It does, however, bear noting that Apple is playing both sides of the fence in a wait and see mode. According to a press release from April 17, 2005, “Apple is committed to both emerging high definition DVD standards—Blu-ray Disc and HD DVD. Apple is an active member of the DVD Forum which developed the HD DVD standard, and last month joined the Board of Directors of the Blu-ray Disc Association.”

Related articles:
Japanese Mac users get first Mac OS X-friendly Blu-ray burner – August 02, 2006
Roxio Toast 7 for Apple Mac adds Blu-ray support – July 25, 2006
Apple and Microsoft showdown over Blu-ray vs. HD DVD? – July 14, 2006
Analysts: Blu-ray coming to Apple Macs sooner than later – July 14, 2006
Ricoh creates ‘universal’ optical disk lens; reads and writes Blu-ray, HD DVD, DVD, and CD – July 10, 2006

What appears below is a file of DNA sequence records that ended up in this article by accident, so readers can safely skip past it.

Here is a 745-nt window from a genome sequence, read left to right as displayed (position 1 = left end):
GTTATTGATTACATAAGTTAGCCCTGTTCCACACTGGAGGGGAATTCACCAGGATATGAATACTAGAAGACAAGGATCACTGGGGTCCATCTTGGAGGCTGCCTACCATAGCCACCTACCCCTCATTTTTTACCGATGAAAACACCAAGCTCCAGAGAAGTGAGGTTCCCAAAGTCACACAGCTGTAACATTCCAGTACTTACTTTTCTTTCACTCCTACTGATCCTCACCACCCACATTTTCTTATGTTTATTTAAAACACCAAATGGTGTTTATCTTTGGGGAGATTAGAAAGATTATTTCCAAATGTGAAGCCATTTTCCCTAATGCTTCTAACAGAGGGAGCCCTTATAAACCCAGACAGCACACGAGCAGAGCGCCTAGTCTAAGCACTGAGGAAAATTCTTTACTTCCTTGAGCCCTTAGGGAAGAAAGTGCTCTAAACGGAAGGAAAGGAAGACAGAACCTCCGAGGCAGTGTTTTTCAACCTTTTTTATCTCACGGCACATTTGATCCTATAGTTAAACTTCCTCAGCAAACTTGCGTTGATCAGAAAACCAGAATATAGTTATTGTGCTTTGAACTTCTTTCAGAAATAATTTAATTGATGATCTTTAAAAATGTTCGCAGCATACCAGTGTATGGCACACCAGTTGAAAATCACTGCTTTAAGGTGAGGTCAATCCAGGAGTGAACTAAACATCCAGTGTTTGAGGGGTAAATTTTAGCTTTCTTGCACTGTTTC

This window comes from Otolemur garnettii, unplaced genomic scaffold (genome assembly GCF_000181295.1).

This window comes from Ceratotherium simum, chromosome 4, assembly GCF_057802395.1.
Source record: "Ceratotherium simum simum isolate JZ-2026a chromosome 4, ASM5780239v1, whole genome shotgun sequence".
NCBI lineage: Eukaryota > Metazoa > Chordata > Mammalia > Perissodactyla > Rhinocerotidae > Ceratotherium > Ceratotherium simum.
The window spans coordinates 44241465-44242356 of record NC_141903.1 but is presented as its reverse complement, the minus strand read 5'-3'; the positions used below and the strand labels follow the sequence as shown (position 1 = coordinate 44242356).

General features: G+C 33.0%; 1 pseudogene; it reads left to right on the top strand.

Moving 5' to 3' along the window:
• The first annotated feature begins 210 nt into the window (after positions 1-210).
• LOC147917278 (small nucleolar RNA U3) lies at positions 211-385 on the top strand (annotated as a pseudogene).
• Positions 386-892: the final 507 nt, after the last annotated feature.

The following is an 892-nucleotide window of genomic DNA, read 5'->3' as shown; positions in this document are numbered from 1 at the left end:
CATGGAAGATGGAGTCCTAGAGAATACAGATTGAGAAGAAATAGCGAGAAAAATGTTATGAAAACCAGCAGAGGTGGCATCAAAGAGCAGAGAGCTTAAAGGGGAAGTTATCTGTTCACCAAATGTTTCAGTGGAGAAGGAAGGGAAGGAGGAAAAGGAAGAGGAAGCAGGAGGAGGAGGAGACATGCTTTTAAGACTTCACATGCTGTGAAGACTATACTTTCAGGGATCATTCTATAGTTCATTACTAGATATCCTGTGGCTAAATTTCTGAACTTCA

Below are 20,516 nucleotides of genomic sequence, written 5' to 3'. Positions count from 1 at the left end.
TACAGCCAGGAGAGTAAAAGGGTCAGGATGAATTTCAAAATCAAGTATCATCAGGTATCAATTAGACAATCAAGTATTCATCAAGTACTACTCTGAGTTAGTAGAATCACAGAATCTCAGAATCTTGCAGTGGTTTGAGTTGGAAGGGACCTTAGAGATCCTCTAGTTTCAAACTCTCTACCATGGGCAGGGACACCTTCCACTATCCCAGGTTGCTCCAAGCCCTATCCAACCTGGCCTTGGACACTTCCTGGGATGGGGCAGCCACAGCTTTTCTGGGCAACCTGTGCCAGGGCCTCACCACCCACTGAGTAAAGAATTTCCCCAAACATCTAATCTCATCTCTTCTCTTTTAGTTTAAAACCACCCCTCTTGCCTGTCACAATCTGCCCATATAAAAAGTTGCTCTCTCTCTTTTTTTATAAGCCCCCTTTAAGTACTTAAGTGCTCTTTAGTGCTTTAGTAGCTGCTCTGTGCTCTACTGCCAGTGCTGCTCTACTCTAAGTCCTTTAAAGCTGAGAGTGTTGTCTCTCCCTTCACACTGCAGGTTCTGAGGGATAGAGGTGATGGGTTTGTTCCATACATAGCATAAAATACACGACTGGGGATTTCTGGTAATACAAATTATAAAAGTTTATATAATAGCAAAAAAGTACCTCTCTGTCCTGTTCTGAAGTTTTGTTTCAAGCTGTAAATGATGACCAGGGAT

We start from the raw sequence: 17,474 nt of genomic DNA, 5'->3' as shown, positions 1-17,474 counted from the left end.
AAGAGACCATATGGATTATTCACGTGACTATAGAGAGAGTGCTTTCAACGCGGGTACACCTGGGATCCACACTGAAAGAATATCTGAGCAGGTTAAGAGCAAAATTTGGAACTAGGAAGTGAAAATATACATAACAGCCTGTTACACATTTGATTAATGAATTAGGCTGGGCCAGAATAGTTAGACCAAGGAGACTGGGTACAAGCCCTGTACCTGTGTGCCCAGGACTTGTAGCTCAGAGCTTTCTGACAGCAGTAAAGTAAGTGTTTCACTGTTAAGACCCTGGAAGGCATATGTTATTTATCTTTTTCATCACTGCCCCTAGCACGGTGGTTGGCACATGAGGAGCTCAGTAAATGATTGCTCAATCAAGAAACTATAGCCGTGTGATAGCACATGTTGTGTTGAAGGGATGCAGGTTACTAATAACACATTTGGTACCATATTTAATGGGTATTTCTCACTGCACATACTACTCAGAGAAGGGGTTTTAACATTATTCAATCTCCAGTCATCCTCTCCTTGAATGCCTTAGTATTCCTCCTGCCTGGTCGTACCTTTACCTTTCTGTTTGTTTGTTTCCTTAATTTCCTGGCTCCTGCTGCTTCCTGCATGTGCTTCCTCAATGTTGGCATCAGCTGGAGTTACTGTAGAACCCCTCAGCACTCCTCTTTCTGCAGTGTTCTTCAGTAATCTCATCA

Blu-ray Disc blank media hits U.S. shelves – May 22, 2006
Blu-ray Disk Associaton: we’ll win DVD format war over HD-DVD – May 12, 2006
RUMOR: Apple asks studios to include iPod video content on Blu-ray discs – April 25, 2006
Sony postpones PlayStation 3 release until November due to Blu-ray delay – March 15, 2006
Broadcom announces decoder chip that plays both Blu-ray and HD DVD – January 03, 2006
Forrester Research: Apple-backed Blu-ray will win over Microsoft-backed HD DVD – October 20, 2005
BusinessWeek: ‘it looks as if HD DVD’s days are numbered’ – October 07, 2005
China to develop own as-yet-unnamed DVD format; Blu-ray vs. HD DVD vs ? – October 07, 2005
Paramount’s decision gives Blu-ray slight lead over HD DVD in next gen DVD format war – October 04, 2005
Record set straight on Blu-ray Disc Association’s superior high definition format – September 29, 2005
Microsoft backs cheaper, less sophisticated, lower capacity HD DVD over Apple-backed Blu-ray format – September 27, 2005
Twentieth Century Fox joins Apple, Dell, HP, others to support Blu-ray Disc format – July 29, 2005
Poll shows Apple-backed Blu-ray preferred by consumers over HD DVD for next-gen DVD standard – July 14, 2005